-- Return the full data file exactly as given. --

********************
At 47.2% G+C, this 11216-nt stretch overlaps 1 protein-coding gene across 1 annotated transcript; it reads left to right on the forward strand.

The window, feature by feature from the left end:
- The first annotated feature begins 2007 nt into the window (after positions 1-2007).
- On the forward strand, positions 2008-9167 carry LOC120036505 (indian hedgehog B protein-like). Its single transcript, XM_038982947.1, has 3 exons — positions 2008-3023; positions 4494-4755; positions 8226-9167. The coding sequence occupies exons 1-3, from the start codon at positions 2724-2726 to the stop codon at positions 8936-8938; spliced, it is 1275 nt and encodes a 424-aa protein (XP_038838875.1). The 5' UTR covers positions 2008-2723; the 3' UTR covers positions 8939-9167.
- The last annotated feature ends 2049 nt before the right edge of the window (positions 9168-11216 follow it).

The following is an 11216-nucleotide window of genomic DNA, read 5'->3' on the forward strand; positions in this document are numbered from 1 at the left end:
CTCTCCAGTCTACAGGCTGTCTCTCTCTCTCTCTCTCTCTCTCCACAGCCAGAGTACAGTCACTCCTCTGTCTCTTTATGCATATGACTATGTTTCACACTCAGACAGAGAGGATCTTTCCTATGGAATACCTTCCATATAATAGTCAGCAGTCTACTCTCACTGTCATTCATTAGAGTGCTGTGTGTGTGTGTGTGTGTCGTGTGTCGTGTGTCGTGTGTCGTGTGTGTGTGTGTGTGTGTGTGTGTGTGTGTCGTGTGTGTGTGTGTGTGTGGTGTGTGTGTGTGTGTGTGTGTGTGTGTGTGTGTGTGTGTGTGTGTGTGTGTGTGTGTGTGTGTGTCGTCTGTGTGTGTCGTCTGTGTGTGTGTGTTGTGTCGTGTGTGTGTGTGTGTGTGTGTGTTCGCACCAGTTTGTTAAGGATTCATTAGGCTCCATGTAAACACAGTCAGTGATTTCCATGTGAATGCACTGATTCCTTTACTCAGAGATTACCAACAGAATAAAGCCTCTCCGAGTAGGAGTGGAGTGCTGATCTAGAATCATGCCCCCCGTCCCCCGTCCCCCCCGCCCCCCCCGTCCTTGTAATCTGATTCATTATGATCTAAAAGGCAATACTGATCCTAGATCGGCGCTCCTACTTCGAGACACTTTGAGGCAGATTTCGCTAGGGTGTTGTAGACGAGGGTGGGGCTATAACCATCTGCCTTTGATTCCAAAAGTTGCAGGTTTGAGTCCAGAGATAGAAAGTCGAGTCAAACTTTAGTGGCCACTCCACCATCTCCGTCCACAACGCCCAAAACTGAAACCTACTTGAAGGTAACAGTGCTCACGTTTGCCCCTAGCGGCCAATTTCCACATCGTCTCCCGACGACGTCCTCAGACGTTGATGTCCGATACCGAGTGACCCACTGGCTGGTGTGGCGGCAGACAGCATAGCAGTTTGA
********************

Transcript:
At 47.2% G+C, this 11216-nt stretch overlaps 1 protein-coding gene across 1 annotated transcript; it reads left to right on the forward strand.

The window, feature by feature from the left end:
- The first annotated feature begins 2007 nt into the window (after positions 1-2007).
- On the forward strand, positions 2008-9167 carry LOC120036505 (indian hedgehog B protein-like). Its single transcript, XM_038982947.1, has 3 exons — positions 2008-3023; positions 4494-4755; positions 8226-9167. The coding sequence occupies exons 1-3, from the start codon at positions 2724-2726 to the stop codon at positions 8936-8938; spliced, it is 1275 nt and encodes a 424-aa protein (XP_038838875.1). The 5' UTR covers positions 2008-2723; the 3' UTR covers positions 8939-9167.
- The last annotated feature ends 2049 nt before the right edge of the window (positions 9168-11216 follow it).

The following is an 11216-nucleotide window of genomic DNA, read 5'->3' on the forward strand; positions in this document are numbered from 1 at the left end:
CTCTCCAGTCTACAGGCTGTCTCTCTCTCTCTCTCTCTCTCTCCACAGCCAGAGTACAGTCACTCCTCTGTCTCTTTATGCATATGACTATGTTTCACACTCAGACAGAGAGGATCTTTCCTATGGAATACCTTCCATATAATAGTCAGCAGTCTACTCTCACTGTCATTCATTAGAGTGCTGTGTGTGTGTGTGTGTGTCGTGTGTCGTGTGTCGTGTGTCGTGTGTGTGTGTGTGTGTGTGTGTGTGTGTGTCGTGTGTGTGTGTGTGTGTGGTGTGTGTGTGTGTGTGTGTGTGTGTGTGTGTGTGTGTGTGTGTGTGTGTGTGTGTGTGTGTGTGTCGTCTGTGTGTGTCGTCTGTGTGTGTGTGTTGTGTCGTGTGTGTGTGTGTGTGTGTGTGTTCGCACCAGTTTGTTAAGGATTCATTAGGCTCCATGTAAACACAGTCAGTGATTTCCATGTGAATGCACTGATTCCTTTACTCAGAGATTACCAACAGAATAAAGCCTCTCCGAGTAGGAGTGGAGTGCTGATCTAGAATCATGCCCCCCGTCCCCCGTCCCCCCCGCCCCCCCCGTCCTTGTAATCTGATTCATTATGATCTAAAAGGCAATACTGATCCTAGATCGGCGCTCCTACTTCGAGACACTTTGAGGCAGATTTCGCTAGGGTGTTGTAGACGAGGGTGGGGCTATAACCATCTGCCTTTGATTCCAAAAGTTGCAGGTTTGAGTCCAGAGATAGAAAGTCGAGTCAAACTTTAGTGGCCACTCCACCATCTCCGTCCACAACGCCCAAAACTGAAACCTACTTGAAGGTAACAGTGCTCACGTTTGCCCCTAGCGGCCAATTTCCACATCGTCTCCCGACGACGTCCTCAGACGTTGATGTCCGATACCGAGTGACCCACTGGCTGGTGTGGCGGCAGACAGCATAGCAGTTTGA